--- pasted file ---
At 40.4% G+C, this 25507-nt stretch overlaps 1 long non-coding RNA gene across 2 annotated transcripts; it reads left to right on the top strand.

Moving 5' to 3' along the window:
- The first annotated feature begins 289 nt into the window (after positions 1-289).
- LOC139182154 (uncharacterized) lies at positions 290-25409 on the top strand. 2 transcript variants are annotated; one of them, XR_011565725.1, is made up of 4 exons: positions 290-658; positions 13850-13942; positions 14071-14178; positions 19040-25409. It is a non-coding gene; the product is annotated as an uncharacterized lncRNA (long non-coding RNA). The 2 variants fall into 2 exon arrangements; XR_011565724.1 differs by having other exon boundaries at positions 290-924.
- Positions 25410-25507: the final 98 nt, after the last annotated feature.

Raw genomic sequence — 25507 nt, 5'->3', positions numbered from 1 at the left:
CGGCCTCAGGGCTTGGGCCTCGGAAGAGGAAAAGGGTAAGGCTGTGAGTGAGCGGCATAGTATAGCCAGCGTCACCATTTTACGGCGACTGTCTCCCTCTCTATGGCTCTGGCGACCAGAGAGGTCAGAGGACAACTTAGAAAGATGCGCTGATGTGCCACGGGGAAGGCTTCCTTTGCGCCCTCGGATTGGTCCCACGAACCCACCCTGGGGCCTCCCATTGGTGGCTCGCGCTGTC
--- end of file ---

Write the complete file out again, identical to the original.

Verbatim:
At 40.4% G+C, this 25507-nt stretch overlaps 1 long non-coding RNA gene across 2 annotated transcripts; it reads left to right on the top strand.

Moving 5' to 3' along the window:
- The first annotated feature begins 289 nt into the window (after positions 1-289).
- LOC139182154 (uncharacterized) lies at positions 290-25409 on the top strand. 2 transcript variants are annotated; one of them, XR_011565725.1, is made up of 4 exons: positions 290-658; positions 13850-13942; positions 14071-14178; positions 19040-25409. It is a non-coding gene; the product is annotated as an uncharacterized lncRNA (long non-coding RNA). The 2 variants fall into 2 exon arrangements; XR_011565724.1 differs by having other exon boundaries at positions 290-924.
- Positions 25410-25507: the final 98 nt, after the last annotated feature.

Raw genomic sequence — 25507 nt, 5'->3', positions numbered from 1 at the left:
CGGCCTCAGGGCTTGGGCCTCGGAAGAGGAAAAGGGTAAGGCTGTGAGTGAGCGGCATAGTATAGCCAGCGTCACCATTTTACGGCGACTGTCTCCCTCTCTATGGCTCTGGCGACCAGAGAGGTCAGAGGACAACTTAGAAAGATGCGCTGATGTGCCACGGGGAAGGCTTCCTTTGCGCCCTCGGATTGGTCCCACGAACCCACCCTGGGGCCTCCCATTGGTGGCTCGCGCTGTC